Are you often unsure of whether or not your grill is hot enough to start cooking? Mastering grill heat control is essential to having perfectly cooked meals coming off your grill. You want it cooked, yes, but there’s nothing worse than chewing on a cardboard steak!
When you have control over your flames, your barbecue dishes will be nothing short of grilled perfection, every single time.
As outdoor cooking enthusiasts, we have a couple of tricks up our sleeve that help us maintain and control grill heat temperature. And once you get the hang of this, you can consider yourself a true master of outdoor cooking.
But be warned: you will be the designated barbecue host from now on!
Tip 1 – Bring the Heat (to Your KUDU Grill)
In order to control the heat of your KUDU Grill, it has to be consistent in the first place. So, getting your fire as hot as possible is the first thing you need to do.
Take advantage of your KUDU open fire system by getting your flames extremely hot and then adjusting the height of your grill according to the temperature required to cook your food.
Tip 2 – Heat Check: Simple Hacks to Know When Your Fire is Ready for Grilling
It’s so simple, you won’t believe it’s true! All you have to do is to hold your hand over your grill and count how many seconds you can hold it there comfortably.
- Two Seconds: High Heat (ideal for searing your steaks or other barbecue dishes)
- Five Seconds: Medium Heat (ideal for cooking your meat through)
- Ten Seconds: Low Heat (ideal for slower cooking such as potjies and chili)
It’s also important to know that, if you can hold your hands above your grill for longer than ten seconds, your fire isn’t hot enough to cook anything.
To get a better idea on how to master heat control on your KUDU Grill, watch our Heat Management video with the KUDU Grills Founder, Stebin Horne:
Tip 3 – Create Fire Zones
Creating fire zones is ideal for when you want to use one grill to cook several dishes that each requires different temperatures. Getting your garlic bread nice and toasty doesn’t require the same amount of heat as grilling your meat, and what if you only have one grilling tray?
Creating fire zones is one of the most effective ways to achieve grill heat control from the moment you light your fire.
1. Two-Zone Fire
Two-zone fires consist of two separate piles of charcoal in the bottom of your ash bin/basin. Utilizing an ignition source, like paper or an accelerant and a match, you start a fire right in the middle of one charcoal pile, and then put more coals on top of it.
On the second pile, you will do the same, except for adding the coals on top. This will be the slightly cooler side, or the lower fire zone, allowing you to quickly sear meats on the hotter side, and then move them here for thorough cooking.
2. Three-Zone Fire
Three-zone fires, yep you guessed it, consist of three separate piles of charcoal in the bottom of your ash bin/basin. If your charcoal grill is wider, this option is a great choice. On the left side, make a large pile of charcoal, then make a smaller pile in the middle and the smallest pile on the right-hand side. Light a fire in the middle of each pile.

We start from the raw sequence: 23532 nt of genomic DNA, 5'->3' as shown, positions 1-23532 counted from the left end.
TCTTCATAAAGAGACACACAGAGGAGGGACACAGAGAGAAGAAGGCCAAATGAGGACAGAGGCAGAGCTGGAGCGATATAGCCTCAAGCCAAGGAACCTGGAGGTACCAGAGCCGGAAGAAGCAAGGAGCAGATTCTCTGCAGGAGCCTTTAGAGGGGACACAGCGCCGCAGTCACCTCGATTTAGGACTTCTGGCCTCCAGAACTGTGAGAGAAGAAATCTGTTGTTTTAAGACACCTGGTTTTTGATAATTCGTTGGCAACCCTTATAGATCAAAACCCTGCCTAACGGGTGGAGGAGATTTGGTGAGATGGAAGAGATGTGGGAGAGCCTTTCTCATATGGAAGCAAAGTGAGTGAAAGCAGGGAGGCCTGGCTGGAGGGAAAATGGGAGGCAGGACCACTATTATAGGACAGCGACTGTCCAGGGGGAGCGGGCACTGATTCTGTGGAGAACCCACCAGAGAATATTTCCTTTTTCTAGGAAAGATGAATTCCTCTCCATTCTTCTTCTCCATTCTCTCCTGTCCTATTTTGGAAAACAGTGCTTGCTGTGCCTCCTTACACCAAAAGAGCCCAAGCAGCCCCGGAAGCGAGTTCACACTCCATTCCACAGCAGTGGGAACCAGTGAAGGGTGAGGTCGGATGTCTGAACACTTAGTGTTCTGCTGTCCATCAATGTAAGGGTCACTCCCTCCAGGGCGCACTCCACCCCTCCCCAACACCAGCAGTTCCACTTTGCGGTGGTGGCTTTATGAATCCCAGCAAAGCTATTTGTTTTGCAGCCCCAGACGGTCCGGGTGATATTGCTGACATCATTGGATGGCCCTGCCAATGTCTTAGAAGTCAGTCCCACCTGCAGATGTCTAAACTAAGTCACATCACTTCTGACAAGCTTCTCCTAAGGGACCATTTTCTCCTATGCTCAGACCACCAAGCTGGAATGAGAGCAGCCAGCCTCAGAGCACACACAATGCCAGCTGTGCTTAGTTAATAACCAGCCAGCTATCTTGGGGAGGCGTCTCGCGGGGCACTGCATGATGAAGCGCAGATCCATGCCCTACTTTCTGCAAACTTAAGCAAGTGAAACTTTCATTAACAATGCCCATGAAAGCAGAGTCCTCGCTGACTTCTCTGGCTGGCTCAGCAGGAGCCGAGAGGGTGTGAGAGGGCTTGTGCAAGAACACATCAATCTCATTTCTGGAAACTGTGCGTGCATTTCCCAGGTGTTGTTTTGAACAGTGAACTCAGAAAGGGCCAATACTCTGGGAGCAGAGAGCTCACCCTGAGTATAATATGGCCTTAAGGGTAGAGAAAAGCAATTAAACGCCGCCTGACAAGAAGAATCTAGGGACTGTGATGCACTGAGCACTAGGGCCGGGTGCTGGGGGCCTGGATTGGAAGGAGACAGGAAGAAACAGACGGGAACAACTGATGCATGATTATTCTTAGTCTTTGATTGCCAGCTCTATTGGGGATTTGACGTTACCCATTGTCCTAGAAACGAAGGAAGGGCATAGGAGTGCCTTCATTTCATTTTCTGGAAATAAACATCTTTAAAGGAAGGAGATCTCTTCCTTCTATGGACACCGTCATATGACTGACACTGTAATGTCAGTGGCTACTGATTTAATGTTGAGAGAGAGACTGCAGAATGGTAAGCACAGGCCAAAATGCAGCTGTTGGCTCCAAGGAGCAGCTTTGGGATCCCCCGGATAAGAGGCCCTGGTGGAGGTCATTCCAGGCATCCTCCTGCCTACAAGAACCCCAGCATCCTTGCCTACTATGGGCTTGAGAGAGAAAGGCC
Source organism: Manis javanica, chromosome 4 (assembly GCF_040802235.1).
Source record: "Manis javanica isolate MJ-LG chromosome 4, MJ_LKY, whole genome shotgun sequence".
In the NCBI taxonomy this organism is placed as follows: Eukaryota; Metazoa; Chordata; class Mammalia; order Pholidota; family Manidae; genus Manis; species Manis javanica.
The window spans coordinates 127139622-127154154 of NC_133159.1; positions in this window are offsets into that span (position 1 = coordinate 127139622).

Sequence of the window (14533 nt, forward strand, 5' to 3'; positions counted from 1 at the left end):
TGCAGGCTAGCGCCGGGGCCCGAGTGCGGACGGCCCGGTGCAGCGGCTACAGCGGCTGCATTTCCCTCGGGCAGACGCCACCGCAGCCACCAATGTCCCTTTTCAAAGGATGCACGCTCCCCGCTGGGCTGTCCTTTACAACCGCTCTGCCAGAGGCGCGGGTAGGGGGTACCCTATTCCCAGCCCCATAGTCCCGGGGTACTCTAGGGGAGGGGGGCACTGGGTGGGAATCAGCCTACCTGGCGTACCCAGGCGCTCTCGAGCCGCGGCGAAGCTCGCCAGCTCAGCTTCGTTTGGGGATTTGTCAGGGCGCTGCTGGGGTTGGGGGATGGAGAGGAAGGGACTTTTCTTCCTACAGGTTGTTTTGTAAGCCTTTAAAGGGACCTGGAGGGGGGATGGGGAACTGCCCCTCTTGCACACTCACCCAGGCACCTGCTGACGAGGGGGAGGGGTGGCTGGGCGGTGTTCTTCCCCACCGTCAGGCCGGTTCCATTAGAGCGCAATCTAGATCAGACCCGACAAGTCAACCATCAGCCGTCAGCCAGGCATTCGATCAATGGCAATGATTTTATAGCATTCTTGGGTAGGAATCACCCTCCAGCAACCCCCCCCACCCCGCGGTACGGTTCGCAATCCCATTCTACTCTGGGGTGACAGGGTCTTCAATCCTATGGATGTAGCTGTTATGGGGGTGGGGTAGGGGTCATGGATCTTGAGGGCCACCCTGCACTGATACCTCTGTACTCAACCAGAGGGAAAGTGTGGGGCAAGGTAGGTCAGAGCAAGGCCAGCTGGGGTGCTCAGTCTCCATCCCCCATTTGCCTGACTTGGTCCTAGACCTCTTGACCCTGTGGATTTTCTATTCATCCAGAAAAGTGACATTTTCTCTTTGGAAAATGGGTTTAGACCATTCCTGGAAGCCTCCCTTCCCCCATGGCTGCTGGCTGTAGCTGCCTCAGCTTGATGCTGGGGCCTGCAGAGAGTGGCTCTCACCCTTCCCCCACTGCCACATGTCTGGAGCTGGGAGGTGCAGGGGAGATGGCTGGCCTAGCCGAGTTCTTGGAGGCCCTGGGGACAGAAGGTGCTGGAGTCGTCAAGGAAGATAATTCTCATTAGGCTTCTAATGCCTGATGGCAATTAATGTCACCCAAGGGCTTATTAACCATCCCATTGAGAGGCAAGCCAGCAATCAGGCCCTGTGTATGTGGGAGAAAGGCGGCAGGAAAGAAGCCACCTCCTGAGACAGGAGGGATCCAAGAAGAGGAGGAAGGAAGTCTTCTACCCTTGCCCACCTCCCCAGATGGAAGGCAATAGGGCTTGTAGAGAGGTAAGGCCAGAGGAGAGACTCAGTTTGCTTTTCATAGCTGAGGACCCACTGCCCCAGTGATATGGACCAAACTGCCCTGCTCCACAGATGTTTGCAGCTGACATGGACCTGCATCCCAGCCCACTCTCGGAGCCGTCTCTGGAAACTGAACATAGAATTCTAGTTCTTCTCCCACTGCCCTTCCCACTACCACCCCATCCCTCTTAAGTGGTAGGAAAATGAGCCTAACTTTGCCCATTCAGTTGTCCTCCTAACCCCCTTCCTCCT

For the largest pile, you want to add more charcoal on top so it burns hotter (you can make use of accelerants). You can toss a few briquettes on top of the center pile, but do not add anything to the smallest pile. This set-up gives you a zone to sear your food, one to cook it thoroughly, and one to keep it warm while you wait for the other food to finish.
Keep in mind that these methods are only effective in large open fire grills, as fire pits will mesh the charcoal together and create one collective heat source.
Tip 4 – Tame the Beast
The flames you need for hot grilling are completely different from what is required for slow cooking or smoking. You control the temperature of your fire by adjusting the amount of fuel burning at any given time
For Direct Heat, Grilling or Searing:
Use a full chimney of briquettes. Make a layer in the bottom of the grill and pour the lit briquettes on top. This will give you at least 550°F – long enough to cook a couple of thick steaks or a few orders of burgers.
For Low Heat and Slow Cooking:
Arrange your briquettes in a ‘C’ or ‘S’ shape around the grill if it’s small. Light only a few briquettes on one end, and they will slowly burn their way around to the other end. You’re essentially slowly feeding the fire instead of burning everything at once.
Grill Heat Control is the Key to Successful Outdoor Cooking
This is what grilling is all about; taming your flames and cooking up dishes that are grilled to perfection. We hope these tips will help you master your grill heat control and make your outdoor cooking experiences that much more memorable.
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